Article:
Not everything in the boxes will find a home. Some items you’ll pack back up and store in the attic, to be the source of nostalgia and yard sales in the future. Some tantalizing bits of your research will fail to make the cut with your novel, too. Those you can file away for use in the next novel or a short story. They won’t fetch much at a yard sale, though.

Finally, after weeks (months? years?) of toil, you are settled into your house. And your story has that solid feel that tells you it is almost “done.” You will spend time tweaking things, of course—moving a vase from dresser to mantle, changing a word here and there. Polishing, until everything is just the way you want it.

And once that’s done? Well, it’s time to move on—to another story, that is. I don’t intend to move out of my new house anytime in the foreseeable future!

Over My Head

If you read last week’s blog entry, you will know that my life of late has been hectic. I’ve been stretched way too thin, pulled in too many different directions. There are not enough hours in the day!

Hurricane Irene left me without power for 13 hours, but thankfully that was all the damage my house sustained. Still, the past several weeks have taken their toll, and I am behind on several projects.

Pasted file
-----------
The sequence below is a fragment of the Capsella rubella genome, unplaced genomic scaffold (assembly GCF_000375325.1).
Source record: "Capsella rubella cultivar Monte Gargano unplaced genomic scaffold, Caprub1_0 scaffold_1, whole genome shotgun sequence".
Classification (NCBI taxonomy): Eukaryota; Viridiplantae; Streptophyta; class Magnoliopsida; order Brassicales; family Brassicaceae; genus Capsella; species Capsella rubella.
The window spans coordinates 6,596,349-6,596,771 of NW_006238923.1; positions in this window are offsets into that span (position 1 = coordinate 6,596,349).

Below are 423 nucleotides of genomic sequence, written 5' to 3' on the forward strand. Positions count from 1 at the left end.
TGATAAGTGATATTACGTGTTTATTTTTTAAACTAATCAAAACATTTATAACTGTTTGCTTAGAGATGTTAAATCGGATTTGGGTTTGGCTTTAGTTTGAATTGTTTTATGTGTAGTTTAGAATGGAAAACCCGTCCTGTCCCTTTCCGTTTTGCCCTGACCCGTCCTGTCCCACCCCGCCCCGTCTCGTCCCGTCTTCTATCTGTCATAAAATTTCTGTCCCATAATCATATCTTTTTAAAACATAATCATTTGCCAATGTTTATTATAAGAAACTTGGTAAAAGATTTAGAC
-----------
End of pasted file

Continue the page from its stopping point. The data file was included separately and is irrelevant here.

Therefore, I do not have my normal pithy words of wisdom to share with you this week. One thing most social media experts agree on is that (if you are a writer) if the social media side of things is taking away from your writing time, you should reprioritize your writing time to come first. So this week, that is what I am doing.

I have no choice, really. I’m in over my head (which is also the title of a great YA read by Marie Lamba).

I already have an idea for next week’s post, and intend to have it for you at the regularly scheduled time!

Earthquakes, Hurricanes & Moving, Oh My!

We moved on Saturday. Chaos, of course. Boxes still hide half my stuff from me.

We have no phone or internet at the new house because Verizon was on strike. That makes online life very hard to maintain. Thankfully, we have cell phones, so at least we can make and get calls.